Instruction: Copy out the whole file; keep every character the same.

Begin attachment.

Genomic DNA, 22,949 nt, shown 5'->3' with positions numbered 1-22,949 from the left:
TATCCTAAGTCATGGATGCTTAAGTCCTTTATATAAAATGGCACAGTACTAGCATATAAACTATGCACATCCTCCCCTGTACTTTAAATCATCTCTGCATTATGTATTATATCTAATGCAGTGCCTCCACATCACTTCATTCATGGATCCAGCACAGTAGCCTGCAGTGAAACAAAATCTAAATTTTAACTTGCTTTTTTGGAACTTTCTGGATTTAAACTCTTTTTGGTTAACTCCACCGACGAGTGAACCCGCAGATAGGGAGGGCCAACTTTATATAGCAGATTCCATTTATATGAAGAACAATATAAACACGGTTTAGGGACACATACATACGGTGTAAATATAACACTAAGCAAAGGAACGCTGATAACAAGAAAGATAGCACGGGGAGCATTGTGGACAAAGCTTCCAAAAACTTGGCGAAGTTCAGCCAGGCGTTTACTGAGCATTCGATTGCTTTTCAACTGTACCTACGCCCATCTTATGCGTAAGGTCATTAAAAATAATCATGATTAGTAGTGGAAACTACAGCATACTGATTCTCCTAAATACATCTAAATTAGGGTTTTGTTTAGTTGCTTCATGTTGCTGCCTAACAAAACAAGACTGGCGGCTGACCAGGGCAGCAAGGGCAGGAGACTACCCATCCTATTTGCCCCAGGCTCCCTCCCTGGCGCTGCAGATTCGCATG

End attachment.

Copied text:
Genomic DNA, 22,949 nt, shown 5'->3' with positions numbered 1-22,949 from the left:
TATCCTAAGTCATGGATGCTTAAGTCCTTTATATAAAATGGCACAGTACTAGCATATAAACTATGCACATCCTCCCCTGTACTTTAAATCATCTCTGCATTATGTATTATATCTAATGCAGTGCCTCCACATCACTTCATTCATGGATCCAGCACAGTAGCCTGCAGTGAAACAAAATCTAAATTTTAACTTGCTTTTTTGGAACTTTCTGGATTTAAACTCTTTTTGGTTAACTCCACCGACGAGTGAACCCGCAGATAGGGAGGGCCAACTTTATATAGCAGATTCCATTTATATGAAGAACAATATAAACACGGTTTAGGGACACATACATACGGTGTAAATATAACACTAAGCAAAGGAACGCTGATAACAAGAAAGATAGCACGGGGAGCATTGTGGACAAAGCTTCCAAAAACTTGGCGAAGTTCAGCCAGGCGTTTACTGAGCATTCGATTGCTTTTCAACTGTACCTACGCCCATCTTATGCGTAAGGTCATTAAAAATAATCATGATTAGTAGTGGAAACTACAGCATACTGATTCTCCTAAATACATCTAAATTAGGGTTTTGTTTAGTTGCTTCATGTTGCTGCCTAACAAAACAAGACTGGCGGCTGACCAGGGCAGCAAGGGCAGGAGACTACCCATCCTATTTGCCCCAGGCTCCCTCCCTGGCGCTGCAGATTCGCATG